1102_EXP13 - NAME LAB PARTNERS Station Number Potential...

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Unformatted text preview: NAME LAB PARTNERS Station Number Potential Mapping Experiment 13 INTRODUCTION Electric potential is a very important concept in electrostatics. It is usually easier to use because it is a scalar, whereas Coulomb forces and electric fields are vectors. In this experiment, we will measure the potential surrounding a charged body to create a two-dimensional representation of the potential and use our findings to obtain the electric field. THEORY Q The electric potential of point charge Q is given by V = k—, where r is the distance r measured from the position of the charge. As we move away from the charge, the electric potential decreases and reaches a value V= 0 at r = infinity. In Figure 1, the electric potential at point A is greater than at point B since it is closer to the charge Q. On the other hand, since points A and C are at the same distance from Q, VA = VC. If instead we have a system where there are 2 or more charges, the electric potential at any point in space is given by the algebraic (not vector) sum of the potential due to each individual charge. An equipotential plot can help us Visualize how the electric potential changes in space. These plots are 2 dimensional and consist of a set of lines equipotential lines. An equipotential line is form by simply connecting all points that share the same electric potential value. For example in Figure 1 equipotential lines will form concentric circles with Q in at the center. Figure 13.1: Equipotential lines for a positive point charge Q. The value of V decreases as we move away from the charge. 85 The electric field is another important concept in electrostatics. It is easy to map the electric field lines using the equipotential lines. Unlike the electric potential, the electric field E is a vector quantity; it has magnitude and direction. The electric field is given by the change of electric potential over a change in position. In one dimension, the electric field can be written V . . . . . . as E = —A— , where the negatlve Slgn 51mply gives the directlon of the field. Therefore, the closer Ax equipotential lines are spaced, the larger the magnitude of E in that region. Electric field lines point in the direction of decreasing electric potential, and they are always perpendicular to the equipotential lines. How would the field lines look for the situation in Figure 13.1? In this experiment, we will apply a voltage to the electrodes in a slightly conductive piece of paper and measure the electric potential across its surface. Because the paper does have a finite resistance, a small current will propagate on its surface creating a potential difference. Since the current does not change with time the potential will not change either, and we can use a multimeter to measure V on the surface and create a two-dimensional map of the potential. EXPERIMENT NO. 13 1. Connect the power supply to the electrodes on the paper as shown in the diagram below. Use push pins to fix the ring connector wires to the electrodes on one end and alligator clips (arrows in the diagram) on the other end to connect the power supply. Power Supply III-"III. Illlflllll Ill-@Illl IIIIIIIII IIIIIIIII IIIIIIIII lull-Ill: IIIIQIIII Ill-ullll Ill-mull- 86 Connect one end of the digital multmeter to the ground input of the power supply. Ground is simply the reference voltage value against all measurements will be made; in this case. ngund = 0 volts. The other end of the DMM at whatever point on the paper you want to measure V. To get the exact location, you must place this end vertically on the paper. Turn ON the power supply each side should provide 5 V. To check that the push pins make good contact use the DMM to read the potential at each electrode. The potential on one electrode should read 5 V and -5 V on the other. Take reading at different points of the electrode to convince yourself that it is the same. The electrodes have been drawn with silver ink which has a much larger conductivity than the paper. We now want to start creating the equipotential lines. Use the DMM to find a location where the potential is 3 volts and mark that position on paper provided to sketch the equipotential map. Continue to identify other locations with V = 3 V. To have a clear picture, these locations should not be more that 2 cm apart. Connect the dots with a soft curve to obtain the equipotential line for V = 3V. Similarly, sketch the equipotential lines for V = l V, O V, -l V, —3 V. Repeat the process for the other configurations of electrodes provided. . After you have finished drawing the equipotential lines, draw the electric field lines. Remember that these lines are perpendicular to the equipotential lines, and they point in the direction of decreasing V. Be sure to illustrate the direction of E in your plot and to clearly label each set of lines . The configuration of two straight electrodes is similar to that of a parallel plate capacitor. Starting on one plate, take several measurements of V spaced by 1 cm until you reach the other plate. Take the measurements along the middle of the plates. V (volts) 87 9. Plot your results in a V vs x graph and calculate the electric field between the plates. QUESTIONS 1. Can two or more equipotential lines intersect each other? Explain. 2. Three point charges are placed an equal distances from each other as shown in the figure below. Draw the electric field and equipotential lines for the figure. 3. The graph show below can be divided into 5 different segments. a) Where do you have the largest electric field? b) Which segment(s) has the smallest electric field? Explain your answers. c) Calculate the electric field for each segment. __..1..__ _ — _ j _ _ F _ _ _ .I _ — _ _I _ _ _l _ _ - T _ _ _ ___'____ ___I__.. 7 6 5 4 3 2 fw=o>~> x (cm) 89 ...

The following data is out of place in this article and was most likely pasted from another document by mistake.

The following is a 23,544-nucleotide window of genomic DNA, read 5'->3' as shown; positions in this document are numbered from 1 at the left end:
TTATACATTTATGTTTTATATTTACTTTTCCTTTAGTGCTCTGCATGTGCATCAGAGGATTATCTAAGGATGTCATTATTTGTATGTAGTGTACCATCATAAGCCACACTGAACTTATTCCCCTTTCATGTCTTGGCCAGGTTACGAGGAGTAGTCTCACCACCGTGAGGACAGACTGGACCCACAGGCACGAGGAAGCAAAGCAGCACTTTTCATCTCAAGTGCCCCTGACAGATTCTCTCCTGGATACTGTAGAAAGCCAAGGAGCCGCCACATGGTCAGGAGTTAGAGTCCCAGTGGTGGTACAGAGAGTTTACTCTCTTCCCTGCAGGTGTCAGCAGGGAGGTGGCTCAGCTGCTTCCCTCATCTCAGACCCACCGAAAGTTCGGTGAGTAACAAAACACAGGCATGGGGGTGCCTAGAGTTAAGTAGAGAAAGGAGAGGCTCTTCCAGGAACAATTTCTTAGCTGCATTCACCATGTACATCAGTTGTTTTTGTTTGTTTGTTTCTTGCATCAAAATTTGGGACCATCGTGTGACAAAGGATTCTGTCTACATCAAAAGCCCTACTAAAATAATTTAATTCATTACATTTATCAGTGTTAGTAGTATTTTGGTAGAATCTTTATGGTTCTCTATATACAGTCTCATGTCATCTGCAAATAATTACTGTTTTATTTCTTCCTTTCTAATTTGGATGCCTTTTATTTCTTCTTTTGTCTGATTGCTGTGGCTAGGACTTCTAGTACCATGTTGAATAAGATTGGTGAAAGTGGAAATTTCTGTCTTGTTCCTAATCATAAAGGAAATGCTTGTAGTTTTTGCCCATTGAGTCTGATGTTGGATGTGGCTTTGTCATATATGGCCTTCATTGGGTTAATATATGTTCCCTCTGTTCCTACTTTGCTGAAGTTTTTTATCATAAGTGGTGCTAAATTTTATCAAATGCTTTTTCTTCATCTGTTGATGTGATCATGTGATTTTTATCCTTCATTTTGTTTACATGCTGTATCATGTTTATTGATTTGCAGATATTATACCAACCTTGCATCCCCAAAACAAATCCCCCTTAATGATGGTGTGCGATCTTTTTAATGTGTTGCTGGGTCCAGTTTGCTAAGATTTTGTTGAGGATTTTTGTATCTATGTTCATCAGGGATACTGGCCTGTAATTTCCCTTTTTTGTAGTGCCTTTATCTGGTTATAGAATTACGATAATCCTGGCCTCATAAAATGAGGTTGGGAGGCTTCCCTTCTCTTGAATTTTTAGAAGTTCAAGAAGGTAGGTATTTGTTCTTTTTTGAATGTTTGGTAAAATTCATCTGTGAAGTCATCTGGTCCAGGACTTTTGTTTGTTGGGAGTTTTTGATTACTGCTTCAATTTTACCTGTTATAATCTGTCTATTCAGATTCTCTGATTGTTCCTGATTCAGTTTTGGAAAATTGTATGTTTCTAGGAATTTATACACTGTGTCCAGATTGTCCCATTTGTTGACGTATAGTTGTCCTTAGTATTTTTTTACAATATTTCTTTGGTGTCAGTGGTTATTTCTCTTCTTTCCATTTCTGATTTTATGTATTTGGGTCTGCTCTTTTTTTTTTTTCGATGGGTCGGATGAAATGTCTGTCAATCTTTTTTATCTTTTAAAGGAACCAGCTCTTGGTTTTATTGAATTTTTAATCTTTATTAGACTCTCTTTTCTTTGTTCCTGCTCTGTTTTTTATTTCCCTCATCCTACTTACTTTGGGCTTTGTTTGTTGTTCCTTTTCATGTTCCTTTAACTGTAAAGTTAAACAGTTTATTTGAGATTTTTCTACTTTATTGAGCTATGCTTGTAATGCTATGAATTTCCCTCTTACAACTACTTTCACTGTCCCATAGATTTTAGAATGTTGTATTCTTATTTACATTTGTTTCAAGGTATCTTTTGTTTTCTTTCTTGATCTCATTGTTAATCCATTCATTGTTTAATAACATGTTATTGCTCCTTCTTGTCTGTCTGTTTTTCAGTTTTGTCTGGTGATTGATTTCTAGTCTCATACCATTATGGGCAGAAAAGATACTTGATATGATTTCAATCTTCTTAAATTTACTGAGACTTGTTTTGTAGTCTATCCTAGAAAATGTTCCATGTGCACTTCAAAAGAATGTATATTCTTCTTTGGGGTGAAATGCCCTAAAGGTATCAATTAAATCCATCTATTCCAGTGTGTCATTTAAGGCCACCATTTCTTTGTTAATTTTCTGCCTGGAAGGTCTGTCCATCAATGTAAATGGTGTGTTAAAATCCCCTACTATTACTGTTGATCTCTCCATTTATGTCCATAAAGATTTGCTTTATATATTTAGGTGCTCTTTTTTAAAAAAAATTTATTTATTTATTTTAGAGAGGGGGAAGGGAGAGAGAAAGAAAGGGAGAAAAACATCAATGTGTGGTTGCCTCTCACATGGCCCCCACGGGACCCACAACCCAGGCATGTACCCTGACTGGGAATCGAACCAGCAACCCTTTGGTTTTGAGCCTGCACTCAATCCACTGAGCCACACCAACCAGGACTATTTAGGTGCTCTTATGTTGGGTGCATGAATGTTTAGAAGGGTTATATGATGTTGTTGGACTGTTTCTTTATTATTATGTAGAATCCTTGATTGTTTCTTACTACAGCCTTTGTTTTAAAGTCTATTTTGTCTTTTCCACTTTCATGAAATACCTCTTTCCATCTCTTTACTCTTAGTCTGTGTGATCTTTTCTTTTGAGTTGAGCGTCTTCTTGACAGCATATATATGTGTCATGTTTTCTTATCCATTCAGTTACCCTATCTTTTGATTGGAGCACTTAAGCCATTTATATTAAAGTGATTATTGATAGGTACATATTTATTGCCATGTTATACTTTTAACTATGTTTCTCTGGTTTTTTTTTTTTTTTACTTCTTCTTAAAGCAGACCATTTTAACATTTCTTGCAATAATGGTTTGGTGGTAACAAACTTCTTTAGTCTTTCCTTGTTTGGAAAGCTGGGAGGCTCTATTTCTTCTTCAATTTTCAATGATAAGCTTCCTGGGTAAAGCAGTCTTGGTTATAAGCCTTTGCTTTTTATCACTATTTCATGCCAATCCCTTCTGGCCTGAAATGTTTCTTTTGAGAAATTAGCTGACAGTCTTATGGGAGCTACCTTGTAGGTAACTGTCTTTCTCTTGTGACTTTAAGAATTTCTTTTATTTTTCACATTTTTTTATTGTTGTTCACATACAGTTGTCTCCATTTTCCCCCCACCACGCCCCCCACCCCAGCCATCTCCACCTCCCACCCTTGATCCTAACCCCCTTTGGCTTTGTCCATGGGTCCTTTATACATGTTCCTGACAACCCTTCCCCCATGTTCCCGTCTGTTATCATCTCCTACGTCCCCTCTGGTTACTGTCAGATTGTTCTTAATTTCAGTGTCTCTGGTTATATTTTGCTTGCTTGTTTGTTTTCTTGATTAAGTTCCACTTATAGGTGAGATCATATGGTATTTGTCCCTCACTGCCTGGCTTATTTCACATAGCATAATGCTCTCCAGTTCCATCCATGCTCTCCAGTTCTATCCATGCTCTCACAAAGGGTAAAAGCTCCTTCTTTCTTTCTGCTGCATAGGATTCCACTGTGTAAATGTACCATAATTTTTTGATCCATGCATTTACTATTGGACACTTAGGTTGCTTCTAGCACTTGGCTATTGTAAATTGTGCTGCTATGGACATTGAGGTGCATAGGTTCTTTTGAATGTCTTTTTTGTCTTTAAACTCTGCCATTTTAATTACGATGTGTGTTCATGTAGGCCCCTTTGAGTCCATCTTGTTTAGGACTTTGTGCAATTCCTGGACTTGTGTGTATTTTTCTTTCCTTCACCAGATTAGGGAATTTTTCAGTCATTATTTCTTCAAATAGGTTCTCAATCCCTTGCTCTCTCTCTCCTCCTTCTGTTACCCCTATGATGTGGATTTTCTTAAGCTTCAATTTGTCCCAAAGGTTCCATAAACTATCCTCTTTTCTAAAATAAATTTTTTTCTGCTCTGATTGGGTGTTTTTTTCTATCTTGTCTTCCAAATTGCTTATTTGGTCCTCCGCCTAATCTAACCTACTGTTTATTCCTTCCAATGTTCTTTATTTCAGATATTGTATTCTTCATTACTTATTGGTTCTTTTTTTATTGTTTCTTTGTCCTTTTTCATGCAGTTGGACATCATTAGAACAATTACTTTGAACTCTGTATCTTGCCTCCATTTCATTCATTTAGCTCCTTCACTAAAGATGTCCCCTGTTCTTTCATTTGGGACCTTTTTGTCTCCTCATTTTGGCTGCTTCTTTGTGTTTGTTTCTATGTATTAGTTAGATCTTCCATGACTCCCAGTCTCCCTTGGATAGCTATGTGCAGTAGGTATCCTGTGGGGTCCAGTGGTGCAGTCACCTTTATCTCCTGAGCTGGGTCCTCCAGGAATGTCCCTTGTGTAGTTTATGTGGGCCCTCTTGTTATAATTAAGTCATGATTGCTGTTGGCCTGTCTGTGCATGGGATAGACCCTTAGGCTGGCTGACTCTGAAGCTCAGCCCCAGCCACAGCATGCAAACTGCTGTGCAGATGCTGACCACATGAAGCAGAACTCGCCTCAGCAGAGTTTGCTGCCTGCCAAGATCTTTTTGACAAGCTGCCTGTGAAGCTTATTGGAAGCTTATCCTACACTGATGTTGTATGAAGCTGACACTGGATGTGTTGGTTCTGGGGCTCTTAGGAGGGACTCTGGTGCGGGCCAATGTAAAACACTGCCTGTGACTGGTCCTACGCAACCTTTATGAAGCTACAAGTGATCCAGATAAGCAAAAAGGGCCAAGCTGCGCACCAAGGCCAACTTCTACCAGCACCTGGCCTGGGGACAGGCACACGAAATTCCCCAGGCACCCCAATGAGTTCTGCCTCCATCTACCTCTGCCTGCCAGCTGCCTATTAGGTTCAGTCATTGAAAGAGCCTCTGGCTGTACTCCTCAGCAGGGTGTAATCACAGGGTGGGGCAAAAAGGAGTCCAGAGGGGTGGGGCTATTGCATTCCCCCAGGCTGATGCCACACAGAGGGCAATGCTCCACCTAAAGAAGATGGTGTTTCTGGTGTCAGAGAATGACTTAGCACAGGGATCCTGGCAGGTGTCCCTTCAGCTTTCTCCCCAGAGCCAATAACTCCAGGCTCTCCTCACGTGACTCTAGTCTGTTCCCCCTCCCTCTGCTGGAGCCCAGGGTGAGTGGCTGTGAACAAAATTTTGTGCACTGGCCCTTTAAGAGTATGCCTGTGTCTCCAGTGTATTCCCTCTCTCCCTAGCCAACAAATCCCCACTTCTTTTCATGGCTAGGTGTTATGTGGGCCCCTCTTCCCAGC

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1102_EXP13 - NAME LAB PARTNERS Station Number Potential...